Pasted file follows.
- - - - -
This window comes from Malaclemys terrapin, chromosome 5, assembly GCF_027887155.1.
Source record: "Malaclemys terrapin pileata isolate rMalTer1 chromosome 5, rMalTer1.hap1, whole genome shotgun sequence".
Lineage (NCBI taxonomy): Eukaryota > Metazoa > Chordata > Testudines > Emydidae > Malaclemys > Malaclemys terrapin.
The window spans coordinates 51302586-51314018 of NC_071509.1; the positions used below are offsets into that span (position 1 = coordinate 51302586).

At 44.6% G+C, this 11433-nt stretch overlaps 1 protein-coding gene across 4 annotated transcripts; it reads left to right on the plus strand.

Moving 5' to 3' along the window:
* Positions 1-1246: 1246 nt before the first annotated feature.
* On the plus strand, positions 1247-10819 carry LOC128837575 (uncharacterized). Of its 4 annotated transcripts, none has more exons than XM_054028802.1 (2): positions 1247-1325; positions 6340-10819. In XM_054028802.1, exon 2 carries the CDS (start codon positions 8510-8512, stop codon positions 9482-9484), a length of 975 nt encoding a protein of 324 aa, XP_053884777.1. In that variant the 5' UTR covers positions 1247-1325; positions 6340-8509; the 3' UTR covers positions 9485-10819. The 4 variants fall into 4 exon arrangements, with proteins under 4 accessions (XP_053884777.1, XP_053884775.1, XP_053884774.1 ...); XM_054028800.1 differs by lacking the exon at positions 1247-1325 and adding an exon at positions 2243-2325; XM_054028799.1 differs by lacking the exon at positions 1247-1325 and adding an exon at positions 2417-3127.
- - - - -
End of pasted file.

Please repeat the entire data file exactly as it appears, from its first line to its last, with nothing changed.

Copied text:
This window comes from Malaclemys terrapin, chromosome 5, assembly GCF_027887155.1.
Source record: "Malaclemys terrapin pileata isolate rMalTer1 chromosome 5, rMalTer1.hap1, whole genome shotgun sequence".
Lineage (NCBI taxonomy): Eukaryota > Metazoa > Chordata > Testudines > Emydidae > Malaclemys > Malaclemys terrapin.
The window spans coordinates 51302586-51314018 of NC_071509.1; the positions used below are offsets into that span (position 1 = coordinate 51302586).

At 44.6% G+C, this 11433-nt stretch overlaps 1 protein-coding gene across 4 annotated transcripts; it reads left to right on the plus strand.

Moving 5' to 3' along the window:
* Positions 1-1246: 1246 nt before the first annotated feature.
* On the plus strand, positions 1247-10819 carry LOC128837575 (uncharacterized). Of its 4 annotated transcripts, none has more exons than XM_054028802.1 (2): positions 1247-1325; positions 6340-10819. In XM_054028802.1, exon 2 carries the CDS (start codon positions 8510-8512, stop codon positions 9482-9484), a length of 975 nt encoding a protein of 324 aa, XP_053884777.1. In that variant the 5' UTR covers positions 1247-1325; positions 6340-8509; the 3' UTR covers positions 9485-10819. The 4 variants fall into 4 exon arrangements, with proteins under 4 accessions (XP_053884777.1, XP_053884775.1, XP_053884774.1 ...); XM_054028800.1 differs by lacking the exon at positions 1247-1325 and adding an exon at positions 2243-2325; XM_054028799.1 differs by lacking the exon at positions 1247-1325 and adding an exon at positions 2417-3127.